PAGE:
|German Literature and Film of the Weimar Republic
Marion Gerlind, Ph.D.
In this interactive seminar we will read and reflect on literature as well as watch and discuss films of the Weimar Republic (1919–33), one of the most creative periods in German history, following the traumatic Word War I and revolutionary times. Many of the critical issues and challenges during these short 14 years are still relevant today.
The Weimar Republic was not only Germany’s first democracy, but also a center of cultural experimentation, producing cutting-edge art. We’ll explore some of the most popular works: Hermann Hesse’s Indian poem Siddhartha, Bertolt Brecht and Kurt Weill’s musical play, The Threepenny Opera, Irmgard Keun’s bestseller The Artificial Silk Girl, Leontine Sagan’s classic film Girls in Uniform, Joseph von Sternberg’s original film The Blue Angel, Anna Seghers’ novel The Revolt of the Fishermen, as well as compelling poetry by Else Lasker-Schüler, Gertrud Kolmar, and Mascha Kaléko.
This course will be conducted in English. Active participation and preparation is highly encouraged! Participants are asked to study text(s) in preparation for each session. Your instructor will provide study questions and introduce the (con)texts in short lectures; the class will have the opportunity to discuss the literature/film in small and large groups. Authors’ biographies will be considered in the socio-historical background of their work.
A course reader (hard copy) can be acquired for $35 + tax.
Works are in English translation.
Week 1 - Literature: Siddhartha (1922) - “Wisdom cannot be passed on.” This famous novel recounts the spiritual journey of a Brahmin’s son named Siddhartha living in India at the time of Buddha. Hesse began writing Siddhartha in exile in 1919, only one year after the end of World War I, which had devastated Europe.
Week 2 - Literature/Play: The Threepenny Opera (Die Dreigroschenoper). “Borrowing” from John Gay’s The Beggar’s Opera, dramatist Bertolt Brecht and composer Kurt Weill’s play became a huge success in Berlin in 1928, commonly regarded as the first play of the so-called epic theatre (which Brecht later called dialectical theatre). “Food is the first thing — morals follow on.”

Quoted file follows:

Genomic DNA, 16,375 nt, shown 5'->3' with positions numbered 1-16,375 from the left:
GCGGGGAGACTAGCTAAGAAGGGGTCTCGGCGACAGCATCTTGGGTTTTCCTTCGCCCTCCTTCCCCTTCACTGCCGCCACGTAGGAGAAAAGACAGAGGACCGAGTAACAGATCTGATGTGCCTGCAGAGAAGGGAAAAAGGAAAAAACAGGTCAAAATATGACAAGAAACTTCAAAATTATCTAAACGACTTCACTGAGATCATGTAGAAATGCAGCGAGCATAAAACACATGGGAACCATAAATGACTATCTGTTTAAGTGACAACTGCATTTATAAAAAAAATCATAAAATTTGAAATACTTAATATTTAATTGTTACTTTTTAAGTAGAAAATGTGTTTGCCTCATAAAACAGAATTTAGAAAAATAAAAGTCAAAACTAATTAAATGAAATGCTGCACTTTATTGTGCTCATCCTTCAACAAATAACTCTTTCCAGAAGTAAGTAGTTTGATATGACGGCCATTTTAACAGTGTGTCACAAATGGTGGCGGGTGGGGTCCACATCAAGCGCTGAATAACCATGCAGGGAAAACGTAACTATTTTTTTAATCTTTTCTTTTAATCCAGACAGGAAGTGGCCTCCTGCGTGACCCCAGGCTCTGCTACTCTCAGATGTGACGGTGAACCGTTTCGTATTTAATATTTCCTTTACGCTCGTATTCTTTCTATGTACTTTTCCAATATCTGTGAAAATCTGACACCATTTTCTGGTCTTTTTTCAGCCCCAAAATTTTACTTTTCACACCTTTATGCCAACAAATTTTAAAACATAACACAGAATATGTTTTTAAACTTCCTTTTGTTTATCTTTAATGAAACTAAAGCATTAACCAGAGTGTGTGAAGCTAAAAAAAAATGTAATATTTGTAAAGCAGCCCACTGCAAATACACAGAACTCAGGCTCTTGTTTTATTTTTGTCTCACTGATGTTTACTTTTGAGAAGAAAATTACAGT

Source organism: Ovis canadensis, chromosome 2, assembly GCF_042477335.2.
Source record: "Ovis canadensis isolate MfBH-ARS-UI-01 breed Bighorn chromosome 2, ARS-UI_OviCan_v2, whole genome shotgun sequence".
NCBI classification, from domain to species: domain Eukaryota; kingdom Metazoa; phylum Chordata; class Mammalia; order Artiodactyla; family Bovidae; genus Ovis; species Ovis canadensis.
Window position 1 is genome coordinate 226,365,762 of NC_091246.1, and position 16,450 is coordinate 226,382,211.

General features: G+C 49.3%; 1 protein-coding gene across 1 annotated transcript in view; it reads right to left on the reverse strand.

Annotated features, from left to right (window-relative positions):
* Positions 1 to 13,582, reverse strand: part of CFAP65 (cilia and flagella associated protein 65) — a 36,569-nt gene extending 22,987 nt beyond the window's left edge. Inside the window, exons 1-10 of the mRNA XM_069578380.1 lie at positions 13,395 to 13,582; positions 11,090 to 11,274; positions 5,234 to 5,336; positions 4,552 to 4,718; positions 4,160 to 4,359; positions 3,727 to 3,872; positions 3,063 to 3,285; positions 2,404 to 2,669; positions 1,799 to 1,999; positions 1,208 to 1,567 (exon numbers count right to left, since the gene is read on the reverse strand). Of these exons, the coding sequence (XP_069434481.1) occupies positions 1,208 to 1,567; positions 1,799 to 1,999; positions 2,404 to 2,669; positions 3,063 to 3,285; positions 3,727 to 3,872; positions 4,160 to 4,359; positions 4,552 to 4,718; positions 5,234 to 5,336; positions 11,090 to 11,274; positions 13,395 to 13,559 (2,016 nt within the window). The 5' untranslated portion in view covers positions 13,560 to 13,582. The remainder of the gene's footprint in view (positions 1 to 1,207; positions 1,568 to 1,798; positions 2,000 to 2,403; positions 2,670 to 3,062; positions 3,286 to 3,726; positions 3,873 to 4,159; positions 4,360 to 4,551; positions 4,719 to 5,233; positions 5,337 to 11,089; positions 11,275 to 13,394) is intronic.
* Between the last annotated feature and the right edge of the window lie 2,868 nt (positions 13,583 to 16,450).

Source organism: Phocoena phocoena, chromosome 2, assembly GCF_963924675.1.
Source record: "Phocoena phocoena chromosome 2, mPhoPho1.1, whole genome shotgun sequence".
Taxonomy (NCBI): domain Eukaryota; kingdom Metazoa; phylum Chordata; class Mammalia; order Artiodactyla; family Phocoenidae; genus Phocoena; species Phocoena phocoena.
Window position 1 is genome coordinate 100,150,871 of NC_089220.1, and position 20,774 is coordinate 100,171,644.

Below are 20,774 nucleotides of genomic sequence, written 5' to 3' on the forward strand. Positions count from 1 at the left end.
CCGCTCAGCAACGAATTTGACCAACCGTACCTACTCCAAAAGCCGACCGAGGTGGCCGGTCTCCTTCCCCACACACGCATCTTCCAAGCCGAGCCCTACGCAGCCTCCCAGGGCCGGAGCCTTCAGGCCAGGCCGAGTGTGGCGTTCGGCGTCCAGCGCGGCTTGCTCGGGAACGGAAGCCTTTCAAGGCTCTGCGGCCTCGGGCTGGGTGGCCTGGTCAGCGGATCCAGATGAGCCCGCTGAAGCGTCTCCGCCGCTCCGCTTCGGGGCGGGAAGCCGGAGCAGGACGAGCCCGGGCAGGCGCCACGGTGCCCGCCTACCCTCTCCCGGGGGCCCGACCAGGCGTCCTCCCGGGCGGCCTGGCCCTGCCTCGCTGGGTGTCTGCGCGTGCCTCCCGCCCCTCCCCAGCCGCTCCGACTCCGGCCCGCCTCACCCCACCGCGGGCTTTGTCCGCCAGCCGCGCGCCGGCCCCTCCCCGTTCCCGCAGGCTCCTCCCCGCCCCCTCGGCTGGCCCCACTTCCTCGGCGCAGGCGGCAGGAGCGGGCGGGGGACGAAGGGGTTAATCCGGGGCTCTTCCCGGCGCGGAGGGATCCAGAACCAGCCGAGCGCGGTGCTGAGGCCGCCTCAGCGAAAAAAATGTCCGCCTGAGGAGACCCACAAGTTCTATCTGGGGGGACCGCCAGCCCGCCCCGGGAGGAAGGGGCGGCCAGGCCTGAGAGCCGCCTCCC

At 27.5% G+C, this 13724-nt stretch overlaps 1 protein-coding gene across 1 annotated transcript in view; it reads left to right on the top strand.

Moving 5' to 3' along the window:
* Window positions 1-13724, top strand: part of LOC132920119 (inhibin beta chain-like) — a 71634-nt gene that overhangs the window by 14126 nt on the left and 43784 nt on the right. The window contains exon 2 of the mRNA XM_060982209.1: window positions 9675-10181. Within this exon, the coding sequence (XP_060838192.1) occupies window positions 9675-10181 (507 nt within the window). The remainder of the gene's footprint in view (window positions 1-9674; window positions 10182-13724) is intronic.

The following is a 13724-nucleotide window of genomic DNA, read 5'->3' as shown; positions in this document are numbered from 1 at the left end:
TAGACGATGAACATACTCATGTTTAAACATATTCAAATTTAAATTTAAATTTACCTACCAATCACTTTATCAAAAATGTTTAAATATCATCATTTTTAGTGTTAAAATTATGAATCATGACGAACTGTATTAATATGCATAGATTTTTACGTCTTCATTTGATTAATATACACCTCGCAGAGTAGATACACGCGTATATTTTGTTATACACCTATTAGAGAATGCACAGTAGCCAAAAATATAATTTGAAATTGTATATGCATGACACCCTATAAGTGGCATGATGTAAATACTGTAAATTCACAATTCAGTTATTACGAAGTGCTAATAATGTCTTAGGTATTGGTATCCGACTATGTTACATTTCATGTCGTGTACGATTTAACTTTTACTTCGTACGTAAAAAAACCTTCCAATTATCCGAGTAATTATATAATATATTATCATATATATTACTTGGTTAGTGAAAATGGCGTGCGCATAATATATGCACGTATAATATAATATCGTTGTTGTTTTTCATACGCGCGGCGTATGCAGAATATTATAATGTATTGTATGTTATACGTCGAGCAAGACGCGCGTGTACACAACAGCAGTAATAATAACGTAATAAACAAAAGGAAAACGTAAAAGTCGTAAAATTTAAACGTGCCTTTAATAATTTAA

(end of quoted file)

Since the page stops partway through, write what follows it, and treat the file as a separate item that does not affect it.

Week 3 - Film: The Blue Angel (1930) - An adaptation of Heinrich Mann’s 1905 novel Professor Unrat (Professor Garbage), The Blue Angel is transposed into the Weimar Republic at the end of its “wild” years. “Falling in love again ... I can't help it.”
Week 4 - Literature: The Artificial Silk Girl (1932) - This novel, published in 1932, became a bestseller right away. Will Doris, the young protagonist, succeed in starting a new life and becoming ein Glanz (a glamour) in the “golden twenties” as she ventures out to the big city: Berlin? “I’m going to be a star, and then everything I do will be right...”
Week 5 - Film: Mädchen in Uniform (Girls in Uniform) - Fourteen-year old Manuela von Meinhardis (Hertha Thiele), who lost her mother at a young age, is sent to a boarding school for girls where authoritarian Prussian discipline stifles the students. Drama unfolds when Manuela falls in love with a kind and affectionate teacher. “Don’t think! Obey!”
Week 6 - Literature/Novel: The Revolt of the Fishermen of Santa Barbara - In Anna Seghers’ novel, the fishermen are resisting their employers’ exploitative working conditions. However, looking deeper into their and their families’ impoverished lives, the fishermen are fighting desperately not only for livable wages but also for humanity. “A three-fifths share and a new tariff rate!”
Week 7 - Literature/Poetry: Multiple works - Despite their prominence in Germany, Mascha Kaléko, Gertrud Kolmar and Else Lasker-Schüler’s works are not well known in the English-speaking world. All three lived in Berlin during the Weimar Republic, making a name for themselves as German poets of Jewish heritage (Kaléko as a Polish-Jewish immigrant). "You hear me speak. But do you hear me feel?"
Marion Gerlind, Ph.D., is the founder and executive director of the Gerlind Institute for Cultural Studies, a community-based and community-supported educational organization in Oakland. Originally from Hamburg, Germany, Marion has taught courses in German and English language, literature and culture at college and community settings for more than 20 years. She is especially interested in gender and diversity studies, oral history, popular culture, and film of the 20th and 21st centuries. An experienced facilitator, she creates, and thrives in, interactive classrooms where everyone’s participation is encouraged.